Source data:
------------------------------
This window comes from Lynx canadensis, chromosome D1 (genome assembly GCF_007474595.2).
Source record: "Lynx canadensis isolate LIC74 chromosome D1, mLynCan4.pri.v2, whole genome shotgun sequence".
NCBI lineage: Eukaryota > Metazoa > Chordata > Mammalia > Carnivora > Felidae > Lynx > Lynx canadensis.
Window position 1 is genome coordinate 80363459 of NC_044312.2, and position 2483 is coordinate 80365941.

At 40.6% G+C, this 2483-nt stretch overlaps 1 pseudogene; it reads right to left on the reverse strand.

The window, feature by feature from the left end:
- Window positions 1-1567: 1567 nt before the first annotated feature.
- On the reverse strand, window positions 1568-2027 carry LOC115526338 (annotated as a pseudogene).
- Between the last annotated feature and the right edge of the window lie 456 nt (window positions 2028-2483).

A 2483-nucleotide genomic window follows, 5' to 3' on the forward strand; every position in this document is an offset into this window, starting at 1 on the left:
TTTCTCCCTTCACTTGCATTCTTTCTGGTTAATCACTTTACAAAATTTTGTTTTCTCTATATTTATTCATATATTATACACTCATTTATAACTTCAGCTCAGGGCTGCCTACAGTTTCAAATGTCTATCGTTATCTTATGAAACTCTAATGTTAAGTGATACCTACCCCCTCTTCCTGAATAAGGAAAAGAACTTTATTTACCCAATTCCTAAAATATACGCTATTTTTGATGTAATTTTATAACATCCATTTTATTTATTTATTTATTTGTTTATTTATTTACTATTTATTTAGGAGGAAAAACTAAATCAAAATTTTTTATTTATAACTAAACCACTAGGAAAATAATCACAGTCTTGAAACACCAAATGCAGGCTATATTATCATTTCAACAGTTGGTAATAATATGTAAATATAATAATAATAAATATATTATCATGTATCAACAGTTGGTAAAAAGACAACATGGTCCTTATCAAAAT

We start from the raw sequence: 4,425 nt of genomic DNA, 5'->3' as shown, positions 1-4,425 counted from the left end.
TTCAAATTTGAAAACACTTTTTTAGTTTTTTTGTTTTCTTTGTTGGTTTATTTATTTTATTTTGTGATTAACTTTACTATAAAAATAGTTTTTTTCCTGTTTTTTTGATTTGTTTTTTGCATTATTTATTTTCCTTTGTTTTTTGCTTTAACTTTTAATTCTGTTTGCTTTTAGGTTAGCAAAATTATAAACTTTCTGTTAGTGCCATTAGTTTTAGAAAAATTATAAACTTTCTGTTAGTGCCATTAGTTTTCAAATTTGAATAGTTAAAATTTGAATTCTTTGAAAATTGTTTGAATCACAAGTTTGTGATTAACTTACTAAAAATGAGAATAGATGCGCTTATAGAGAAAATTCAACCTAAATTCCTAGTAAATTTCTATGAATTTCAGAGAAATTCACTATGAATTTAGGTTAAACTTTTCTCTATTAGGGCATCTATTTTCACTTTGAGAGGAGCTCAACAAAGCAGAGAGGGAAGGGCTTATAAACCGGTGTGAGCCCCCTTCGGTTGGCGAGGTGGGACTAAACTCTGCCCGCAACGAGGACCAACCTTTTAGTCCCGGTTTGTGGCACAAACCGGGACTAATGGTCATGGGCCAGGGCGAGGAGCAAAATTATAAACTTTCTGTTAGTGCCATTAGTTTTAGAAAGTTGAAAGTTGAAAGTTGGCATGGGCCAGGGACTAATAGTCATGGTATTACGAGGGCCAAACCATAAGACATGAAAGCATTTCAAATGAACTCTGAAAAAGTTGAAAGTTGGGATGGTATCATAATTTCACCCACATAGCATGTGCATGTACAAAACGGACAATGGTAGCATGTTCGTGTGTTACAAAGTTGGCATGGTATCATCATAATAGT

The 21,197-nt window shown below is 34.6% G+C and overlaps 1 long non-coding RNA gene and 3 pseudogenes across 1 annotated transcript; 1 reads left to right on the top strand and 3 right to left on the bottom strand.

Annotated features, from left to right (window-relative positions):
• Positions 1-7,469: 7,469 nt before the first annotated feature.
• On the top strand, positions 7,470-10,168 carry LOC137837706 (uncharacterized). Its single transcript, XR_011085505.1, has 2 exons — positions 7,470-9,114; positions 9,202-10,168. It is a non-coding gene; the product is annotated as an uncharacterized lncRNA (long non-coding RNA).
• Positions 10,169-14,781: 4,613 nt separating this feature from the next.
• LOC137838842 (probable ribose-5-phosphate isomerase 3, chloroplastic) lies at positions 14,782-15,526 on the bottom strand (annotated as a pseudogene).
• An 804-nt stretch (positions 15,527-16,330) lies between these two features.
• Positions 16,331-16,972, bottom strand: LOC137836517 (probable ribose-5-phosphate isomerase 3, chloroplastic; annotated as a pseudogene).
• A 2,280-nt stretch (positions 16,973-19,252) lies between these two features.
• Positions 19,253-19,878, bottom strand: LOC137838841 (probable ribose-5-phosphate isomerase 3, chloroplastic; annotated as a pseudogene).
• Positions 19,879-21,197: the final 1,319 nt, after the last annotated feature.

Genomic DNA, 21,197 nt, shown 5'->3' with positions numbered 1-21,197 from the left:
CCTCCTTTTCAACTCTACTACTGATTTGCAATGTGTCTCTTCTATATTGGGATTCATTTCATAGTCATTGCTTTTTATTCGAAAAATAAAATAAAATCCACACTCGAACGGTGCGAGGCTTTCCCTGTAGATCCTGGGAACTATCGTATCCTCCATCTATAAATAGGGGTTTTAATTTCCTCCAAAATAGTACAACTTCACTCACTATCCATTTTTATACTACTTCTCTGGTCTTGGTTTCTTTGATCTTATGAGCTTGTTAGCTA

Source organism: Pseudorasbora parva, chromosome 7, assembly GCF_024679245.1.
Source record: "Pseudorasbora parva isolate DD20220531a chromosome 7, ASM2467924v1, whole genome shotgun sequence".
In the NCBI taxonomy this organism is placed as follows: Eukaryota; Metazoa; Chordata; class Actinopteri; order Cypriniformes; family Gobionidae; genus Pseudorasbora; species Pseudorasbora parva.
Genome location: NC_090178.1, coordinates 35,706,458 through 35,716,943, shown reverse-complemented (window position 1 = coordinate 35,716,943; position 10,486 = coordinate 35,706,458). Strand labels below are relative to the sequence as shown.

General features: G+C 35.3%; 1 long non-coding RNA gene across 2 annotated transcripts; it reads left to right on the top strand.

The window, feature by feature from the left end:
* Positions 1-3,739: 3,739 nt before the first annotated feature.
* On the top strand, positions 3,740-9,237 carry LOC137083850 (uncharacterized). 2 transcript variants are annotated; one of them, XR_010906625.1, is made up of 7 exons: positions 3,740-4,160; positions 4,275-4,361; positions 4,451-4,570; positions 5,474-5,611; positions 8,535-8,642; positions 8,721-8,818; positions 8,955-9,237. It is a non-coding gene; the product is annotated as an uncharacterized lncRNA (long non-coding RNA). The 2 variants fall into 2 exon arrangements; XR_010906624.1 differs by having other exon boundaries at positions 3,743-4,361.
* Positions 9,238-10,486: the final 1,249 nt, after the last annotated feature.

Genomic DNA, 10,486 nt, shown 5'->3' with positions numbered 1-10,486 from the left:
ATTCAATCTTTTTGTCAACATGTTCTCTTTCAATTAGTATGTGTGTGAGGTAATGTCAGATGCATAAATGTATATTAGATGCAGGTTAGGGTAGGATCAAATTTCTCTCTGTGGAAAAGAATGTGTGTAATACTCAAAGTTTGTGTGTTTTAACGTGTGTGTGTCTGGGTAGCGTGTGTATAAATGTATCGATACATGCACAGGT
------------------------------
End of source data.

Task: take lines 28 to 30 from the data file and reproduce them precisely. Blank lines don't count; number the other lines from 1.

Source record: "Pseudorasbora parva isolate DD20220531a chromosome 7, ASM2467924v1, whole genome shotgun sequence".
In the NCBI taxonomy this organism is placed as follows: Eukaryota; Metazoa; Chordata; class Actinopteri; order Cypriniformes; family Gobionidae; genus Pseudorasbora; species Pseudorasbora parva.
Genome location: NC_090178.1, coordinates 35,706,458 through 35,716,943, shown reverse-complemented (window position 1 = coordinate 35,716,943; position 10,486 = coordinate 35,706,458). Strand labels below are relative to the sequence as shown.